It is our view that financial education can close the gap in financial capability and provide levelling up opportunities for those who do not currently receive any form of financial education at home from their parents or carers. Our research has found that children from poorer backgrounds, who live in areas that are high on the Income Deprivation Affecting Children Index, are more likely to receive free school meals, and who are located in areas that have higher Indices of Multiple Deprivation, are much less likely to receive financial education. However, after they have received a financial education programme, they tend to show quicker and more successful signs of learning and development than children from less poor backgrounds. [5] This shows that it is vital to support all children, no matter their background, by developing a funding mechanism to deliver financial education lessons.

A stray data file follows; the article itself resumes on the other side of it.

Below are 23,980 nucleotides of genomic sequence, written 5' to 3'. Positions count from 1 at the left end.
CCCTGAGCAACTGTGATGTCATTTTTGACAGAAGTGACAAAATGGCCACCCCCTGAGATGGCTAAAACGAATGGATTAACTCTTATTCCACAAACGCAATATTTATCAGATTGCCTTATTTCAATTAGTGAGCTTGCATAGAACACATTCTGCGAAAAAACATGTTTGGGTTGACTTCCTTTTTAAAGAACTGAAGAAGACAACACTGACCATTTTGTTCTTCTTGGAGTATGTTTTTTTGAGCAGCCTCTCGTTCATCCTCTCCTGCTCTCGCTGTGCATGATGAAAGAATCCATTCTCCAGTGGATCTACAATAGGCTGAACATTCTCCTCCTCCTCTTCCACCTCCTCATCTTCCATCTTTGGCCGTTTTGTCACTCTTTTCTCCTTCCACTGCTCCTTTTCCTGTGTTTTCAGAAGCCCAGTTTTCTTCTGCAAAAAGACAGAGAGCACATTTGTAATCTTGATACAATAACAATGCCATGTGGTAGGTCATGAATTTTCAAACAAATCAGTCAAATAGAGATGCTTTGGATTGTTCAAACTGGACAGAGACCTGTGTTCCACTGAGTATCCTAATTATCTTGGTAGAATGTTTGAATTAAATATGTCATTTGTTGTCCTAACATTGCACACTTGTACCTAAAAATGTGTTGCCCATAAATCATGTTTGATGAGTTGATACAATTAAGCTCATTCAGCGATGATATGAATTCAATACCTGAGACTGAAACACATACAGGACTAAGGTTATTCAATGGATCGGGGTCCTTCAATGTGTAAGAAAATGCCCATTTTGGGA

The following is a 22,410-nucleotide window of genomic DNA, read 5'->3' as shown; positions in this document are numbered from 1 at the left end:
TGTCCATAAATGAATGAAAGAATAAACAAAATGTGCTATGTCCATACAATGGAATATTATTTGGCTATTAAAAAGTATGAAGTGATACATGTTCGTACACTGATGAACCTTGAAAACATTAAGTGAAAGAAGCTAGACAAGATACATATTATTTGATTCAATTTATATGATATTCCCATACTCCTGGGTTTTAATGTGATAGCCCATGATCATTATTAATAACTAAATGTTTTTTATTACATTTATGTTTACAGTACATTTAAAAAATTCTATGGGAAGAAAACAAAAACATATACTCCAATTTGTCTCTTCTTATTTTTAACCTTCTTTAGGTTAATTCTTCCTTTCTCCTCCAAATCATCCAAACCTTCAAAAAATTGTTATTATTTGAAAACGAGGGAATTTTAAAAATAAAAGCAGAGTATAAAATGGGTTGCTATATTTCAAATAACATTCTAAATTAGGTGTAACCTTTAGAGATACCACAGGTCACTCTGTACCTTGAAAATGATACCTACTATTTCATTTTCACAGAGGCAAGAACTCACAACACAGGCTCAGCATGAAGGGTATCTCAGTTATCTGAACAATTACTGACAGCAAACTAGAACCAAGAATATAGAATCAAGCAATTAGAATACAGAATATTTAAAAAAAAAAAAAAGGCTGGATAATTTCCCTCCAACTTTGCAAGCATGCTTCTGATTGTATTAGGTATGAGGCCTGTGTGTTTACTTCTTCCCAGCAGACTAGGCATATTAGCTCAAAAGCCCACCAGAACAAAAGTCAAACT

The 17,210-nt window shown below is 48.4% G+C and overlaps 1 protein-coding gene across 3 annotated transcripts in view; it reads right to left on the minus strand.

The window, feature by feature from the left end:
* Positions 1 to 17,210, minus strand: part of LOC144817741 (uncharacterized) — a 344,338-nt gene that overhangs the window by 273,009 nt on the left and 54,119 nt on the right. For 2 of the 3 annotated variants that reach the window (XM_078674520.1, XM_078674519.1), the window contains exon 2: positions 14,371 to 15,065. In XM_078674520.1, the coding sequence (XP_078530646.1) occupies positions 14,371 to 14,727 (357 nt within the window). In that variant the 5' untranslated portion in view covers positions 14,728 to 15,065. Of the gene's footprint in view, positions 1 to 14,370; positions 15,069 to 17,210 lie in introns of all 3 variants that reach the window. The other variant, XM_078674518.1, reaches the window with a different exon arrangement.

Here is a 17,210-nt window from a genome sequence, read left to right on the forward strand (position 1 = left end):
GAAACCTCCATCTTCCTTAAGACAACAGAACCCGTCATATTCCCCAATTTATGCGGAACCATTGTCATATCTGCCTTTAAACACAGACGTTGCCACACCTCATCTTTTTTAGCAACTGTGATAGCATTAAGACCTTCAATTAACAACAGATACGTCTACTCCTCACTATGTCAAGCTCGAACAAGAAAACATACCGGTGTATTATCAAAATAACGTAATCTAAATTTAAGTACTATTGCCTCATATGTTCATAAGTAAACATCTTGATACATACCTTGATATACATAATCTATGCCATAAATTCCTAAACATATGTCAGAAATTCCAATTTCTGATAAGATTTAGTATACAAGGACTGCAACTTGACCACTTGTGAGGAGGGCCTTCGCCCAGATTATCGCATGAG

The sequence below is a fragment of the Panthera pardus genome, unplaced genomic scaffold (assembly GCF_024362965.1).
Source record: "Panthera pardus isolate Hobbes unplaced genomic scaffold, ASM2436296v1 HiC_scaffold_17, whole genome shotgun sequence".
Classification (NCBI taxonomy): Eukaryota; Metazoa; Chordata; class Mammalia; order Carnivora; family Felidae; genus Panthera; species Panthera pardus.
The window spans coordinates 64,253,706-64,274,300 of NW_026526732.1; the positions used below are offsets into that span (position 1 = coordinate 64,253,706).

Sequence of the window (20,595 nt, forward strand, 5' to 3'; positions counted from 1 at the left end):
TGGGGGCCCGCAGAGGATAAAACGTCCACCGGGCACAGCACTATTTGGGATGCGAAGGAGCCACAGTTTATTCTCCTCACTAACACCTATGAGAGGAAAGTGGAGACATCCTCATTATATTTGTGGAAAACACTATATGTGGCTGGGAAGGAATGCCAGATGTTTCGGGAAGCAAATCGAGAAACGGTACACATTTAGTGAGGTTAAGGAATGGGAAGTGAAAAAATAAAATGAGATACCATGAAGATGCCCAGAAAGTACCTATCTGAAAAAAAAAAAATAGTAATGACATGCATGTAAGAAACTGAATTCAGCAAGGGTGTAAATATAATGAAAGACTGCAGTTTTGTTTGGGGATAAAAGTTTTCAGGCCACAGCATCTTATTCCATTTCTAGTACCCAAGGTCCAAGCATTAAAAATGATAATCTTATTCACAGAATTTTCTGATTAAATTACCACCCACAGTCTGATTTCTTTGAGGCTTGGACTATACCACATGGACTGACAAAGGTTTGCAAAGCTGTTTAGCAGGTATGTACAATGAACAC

There is also an argument to be made that ensuring younger generations are financial literate and capable means that they’d have the financial skills necessary to understand pension pots and benefits better, thus meaning that dormant assets themselves will be less likely to be left. By delivering a high-quality and effective financial education, young people are more likely to understand long-term monetary aspects and will ensure that money is effectively and correctly claimed by those who it is owed to. Using unclaimed dormant assets to better fund and promote financial education can therefore help to break the pattern of poor financial literacy skills in later life, which can end up with people not realising they are owed money in various money and pension pots.